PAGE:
by Democrat reporter
NEWS THAT the publication of the long-awaited Stevens III report into collusion between loyalist death squads and British security forces has been put back until the autumn has triggered intensified concern among relatives of the victims and their supporters.
The announcement of the delay followed the June screening of two powerful BBC Panorama documentaries alleging widespread collusion in the killing of a number of Catholics from mid-1980 until the early 1990s, including the Belfast solicitor Pat Finucane.
Mark Thompson of the Relatives for Justice said that the delay and a statement by secretary of state John Reid confirming that the new PSNI chief constable, Hugh Orde, would be the one to decide whether the finalised report was to be made public raised concerns about the truth being “suppressed and squandered”.
The campaign had been “inundated” with calls from the relatives as a result of these developments, and with good reason, said Mr Thompson.
“Since last December two known agents, involved in state death squads have been found dead. Copious numbers of files and documents directly relating to the day to day running of agents and the work of their handlers — potentially crucial evidence — have allegedly been stolen from Castlereagh.”
Despite ongoing attempts by the security forces and unionists to blame the Castlereagh break-in on republicans, a report in the Guardian newspaper in June had clearly pointed to an ‘inside job’ involving military intelligence and Special Branch.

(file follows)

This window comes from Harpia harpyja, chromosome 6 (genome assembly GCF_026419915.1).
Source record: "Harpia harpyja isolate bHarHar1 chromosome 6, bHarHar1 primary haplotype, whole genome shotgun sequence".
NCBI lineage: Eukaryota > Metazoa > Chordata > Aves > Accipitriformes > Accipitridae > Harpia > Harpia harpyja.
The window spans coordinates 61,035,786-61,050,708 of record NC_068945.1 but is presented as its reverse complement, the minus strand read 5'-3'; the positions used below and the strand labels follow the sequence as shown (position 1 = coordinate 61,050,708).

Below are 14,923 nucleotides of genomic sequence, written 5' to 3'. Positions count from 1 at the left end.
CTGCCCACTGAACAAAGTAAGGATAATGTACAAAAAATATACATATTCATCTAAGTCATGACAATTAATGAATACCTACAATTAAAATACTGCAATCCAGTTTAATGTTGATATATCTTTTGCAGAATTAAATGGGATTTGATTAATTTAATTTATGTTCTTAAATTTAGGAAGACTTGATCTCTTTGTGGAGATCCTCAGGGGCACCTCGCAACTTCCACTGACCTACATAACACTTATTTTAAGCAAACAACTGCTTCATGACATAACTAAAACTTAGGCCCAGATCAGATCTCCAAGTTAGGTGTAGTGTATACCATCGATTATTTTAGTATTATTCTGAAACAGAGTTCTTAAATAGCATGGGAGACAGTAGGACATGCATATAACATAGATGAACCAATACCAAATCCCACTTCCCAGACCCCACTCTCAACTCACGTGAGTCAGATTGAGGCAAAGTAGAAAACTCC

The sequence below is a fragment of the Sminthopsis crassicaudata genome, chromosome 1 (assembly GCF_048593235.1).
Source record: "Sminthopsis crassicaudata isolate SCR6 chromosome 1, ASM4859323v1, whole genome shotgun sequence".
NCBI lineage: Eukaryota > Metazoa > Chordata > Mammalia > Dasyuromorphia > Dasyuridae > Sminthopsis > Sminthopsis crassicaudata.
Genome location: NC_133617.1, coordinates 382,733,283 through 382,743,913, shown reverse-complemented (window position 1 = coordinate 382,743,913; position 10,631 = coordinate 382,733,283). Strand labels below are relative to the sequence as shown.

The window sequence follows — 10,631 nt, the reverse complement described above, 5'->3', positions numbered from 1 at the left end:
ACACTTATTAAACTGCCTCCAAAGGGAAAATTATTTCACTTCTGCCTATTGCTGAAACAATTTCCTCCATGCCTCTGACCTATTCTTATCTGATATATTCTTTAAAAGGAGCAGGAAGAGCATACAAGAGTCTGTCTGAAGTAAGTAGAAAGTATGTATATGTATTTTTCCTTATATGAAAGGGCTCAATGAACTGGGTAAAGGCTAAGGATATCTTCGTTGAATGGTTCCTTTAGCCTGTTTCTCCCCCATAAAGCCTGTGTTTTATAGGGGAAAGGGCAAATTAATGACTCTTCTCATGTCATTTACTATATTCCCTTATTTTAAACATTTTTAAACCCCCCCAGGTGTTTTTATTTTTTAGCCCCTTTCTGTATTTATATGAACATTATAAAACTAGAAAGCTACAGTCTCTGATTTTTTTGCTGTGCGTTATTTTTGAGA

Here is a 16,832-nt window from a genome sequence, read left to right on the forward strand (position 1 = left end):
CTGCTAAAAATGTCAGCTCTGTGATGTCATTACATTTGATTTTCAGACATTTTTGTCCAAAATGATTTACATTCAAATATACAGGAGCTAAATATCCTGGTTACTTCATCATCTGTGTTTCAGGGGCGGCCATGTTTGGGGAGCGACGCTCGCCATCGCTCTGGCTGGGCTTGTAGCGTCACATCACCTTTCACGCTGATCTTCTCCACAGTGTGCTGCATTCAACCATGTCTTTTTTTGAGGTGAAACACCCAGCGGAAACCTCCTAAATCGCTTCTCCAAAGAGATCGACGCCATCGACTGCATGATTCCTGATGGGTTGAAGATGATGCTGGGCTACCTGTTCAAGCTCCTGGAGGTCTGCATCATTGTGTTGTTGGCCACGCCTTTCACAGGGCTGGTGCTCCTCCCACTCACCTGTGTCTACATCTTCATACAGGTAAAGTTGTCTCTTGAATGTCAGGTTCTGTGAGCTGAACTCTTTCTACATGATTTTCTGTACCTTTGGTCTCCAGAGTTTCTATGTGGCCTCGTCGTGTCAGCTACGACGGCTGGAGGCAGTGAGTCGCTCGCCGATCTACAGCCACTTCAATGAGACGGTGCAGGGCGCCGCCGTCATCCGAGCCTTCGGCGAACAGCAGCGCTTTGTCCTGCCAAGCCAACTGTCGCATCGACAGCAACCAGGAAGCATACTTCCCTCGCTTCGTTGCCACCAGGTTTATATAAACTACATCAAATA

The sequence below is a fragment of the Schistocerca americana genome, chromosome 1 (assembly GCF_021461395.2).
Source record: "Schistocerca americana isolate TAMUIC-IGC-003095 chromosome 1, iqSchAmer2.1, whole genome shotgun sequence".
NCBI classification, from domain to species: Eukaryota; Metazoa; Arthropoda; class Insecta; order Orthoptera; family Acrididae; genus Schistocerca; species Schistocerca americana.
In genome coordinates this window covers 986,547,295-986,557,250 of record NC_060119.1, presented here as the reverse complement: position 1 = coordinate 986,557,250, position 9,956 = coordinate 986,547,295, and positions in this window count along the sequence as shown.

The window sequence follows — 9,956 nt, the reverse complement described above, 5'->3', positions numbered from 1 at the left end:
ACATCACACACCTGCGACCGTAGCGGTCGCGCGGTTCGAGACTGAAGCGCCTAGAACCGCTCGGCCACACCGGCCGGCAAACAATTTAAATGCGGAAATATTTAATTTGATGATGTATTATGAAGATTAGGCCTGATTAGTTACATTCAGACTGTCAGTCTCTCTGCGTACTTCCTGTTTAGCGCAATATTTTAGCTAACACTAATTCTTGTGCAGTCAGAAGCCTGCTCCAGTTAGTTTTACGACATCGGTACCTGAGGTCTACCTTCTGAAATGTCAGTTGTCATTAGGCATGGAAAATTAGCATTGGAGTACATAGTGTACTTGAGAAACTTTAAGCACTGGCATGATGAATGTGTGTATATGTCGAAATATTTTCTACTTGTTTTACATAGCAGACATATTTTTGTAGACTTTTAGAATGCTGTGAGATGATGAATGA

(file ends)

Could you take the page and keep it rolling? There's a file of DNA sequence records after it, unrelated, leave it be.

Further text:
Early and full publication of the Stevens report, along with his two previous efforts, was now crucial, said Mr Thompson. He called on Tony Blair to “grasp this nettle and stop the stalling tactics” by immediately initiating an independent, international judicial inquiry into the arming, controlling and directing of loyalists by the British state.
“This needs to happen if this peace process is to mean anything, particularly to those people affected by collusion,” he said.
In a related development, retired Canadian High Court judge Peter Cory has been appointed by the British and Irish governments to ‘review’ seven controversial killings involving allegations of collusion.
Cory will oversee investigations into the deaths of solicitors Pat Finucane and Rosemary Nelson, Portadown Catholic Robert Hamill, LVF leader Billy Wright, Lord Justice Maurice Gibson and his wife Cecily, and two senior RUC officers, Harry Breen and Bob Buchanan. The list of cases to be investigated by the retired judge represents a compromise agreed last year during political talks at Weston Park.
The Finucane family are among those who have opposed the appointment of an international figure to review available evidence and who continue to call for a full public enquiry.
Cory, who has been assured that relevant documents will be made available to him, has admitted that will have no power to subpoena witnesses and will not seek or review evidence regarding related deaths.
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